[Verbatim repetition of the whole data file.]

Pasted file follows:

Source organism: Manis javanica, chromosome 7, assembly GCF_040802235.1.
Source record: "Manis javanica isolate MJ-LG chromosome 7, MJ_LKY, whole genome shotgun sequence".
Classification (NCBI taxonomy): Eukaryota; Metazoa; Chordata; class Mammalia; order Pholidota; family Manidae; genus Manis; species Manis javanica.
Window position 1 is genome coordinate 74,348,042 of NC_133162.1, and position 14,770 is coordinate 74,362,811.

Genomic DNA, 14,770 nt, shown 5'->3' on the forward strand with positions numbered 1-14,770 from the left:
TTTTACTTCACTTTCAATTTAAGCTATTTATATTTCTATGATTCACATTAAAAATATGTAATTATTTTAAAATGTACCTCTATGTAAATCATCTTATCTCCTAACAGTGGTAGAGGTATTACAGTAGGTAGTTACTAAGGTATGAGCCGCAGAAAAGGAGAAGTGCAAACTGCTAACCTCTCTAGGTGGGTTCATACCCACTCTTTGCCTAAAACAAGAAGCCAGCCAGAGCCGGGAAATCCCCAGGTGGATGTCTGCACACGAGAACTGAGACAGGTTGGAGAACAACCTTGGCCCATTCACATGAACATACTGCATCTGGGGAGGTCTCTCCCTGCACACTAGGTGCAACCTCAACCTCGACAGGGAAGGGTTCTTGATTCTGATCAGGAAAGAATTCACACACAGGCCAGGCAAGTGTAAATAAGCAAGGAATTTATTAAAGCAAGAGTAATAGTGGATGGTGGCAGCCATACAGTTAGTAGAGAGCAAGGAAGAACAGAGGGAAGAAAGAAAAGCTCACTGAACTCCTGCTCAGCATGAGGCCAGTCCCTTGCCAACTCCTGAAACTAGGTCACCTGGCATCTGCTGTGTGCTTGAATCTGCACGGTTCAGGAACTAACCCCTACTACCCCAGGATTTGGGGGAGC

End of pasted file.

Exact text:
Source organism: Manis javanica, chromosome 7, assembly GCF_040802235.1.
Source record: "Manis javanica isolate MJ-LG chromosome 7, MJ_LKY, whole genome shotgun sequence".
Classification (NCBI taxonomy): Eukaryota; Metazoa; Chordata; class Mammalia; order Pholidota; family Manidae; genus Manis; species Manis javanica.
Window position 1 is genome coordinate 74,348,042 of NC_133162.1, and position 14,770 is coordinate 74,362,811.

Genomic DNA, 14,770 nt, shown 5'->3' on the forward strand with positions numbered 1-14,770 from the left:
TTTTACTTCACTTTCAATTTAAGCTATTTATATTTCTATGATTCACATTAAAAATATGTAATTATTTTAAAATGTACCTCTATGTAAATCATCTTATCTCCTAACAGTGGTAGAGGTATTACAGTAGGTAGTTACTAAGGTATGAGCCGCAGAAAAGGAGAAGTGCAAACTGCTAACCTCTCTAGGTGGGTTCATACCCACTCTTTGCCTAAAACAAGAAGCCAGCCAGAGCCGGGAAATCCCCAGGTGGATGTCTGCACACGAGAACTGAGACAGGTTGGAGAACAACCTTGGCCCATTCACATGAACATACTGCATCTGGGGAGGTCTCTCCCTGCACACTAGGTGCAACCTCAACCTCGACAGGGAAGGGTTCTTGATTCTGATCAGGAAAGAATTCACACACAGGCCAGGCAAGTGTAAATAAGCAAGGAATTTATTAAAGCAAGAGTAATAGTGGATGGTGGCAGCCATACAGTTAGTAGAGAGCAAGGAAGAACAGAGGGAAGAAAGAAAAGCTCACTGAACTCCTGCTCAGCATGAGGCCAGTCCCTTGCCAACTCCTGAAACTAGGTCACCTGGCATCTGCTGTGTGCTTGAATCTGCACGGTTCAGGAACTAACCCCTACTACCCCAGGATTTGGGGGAGC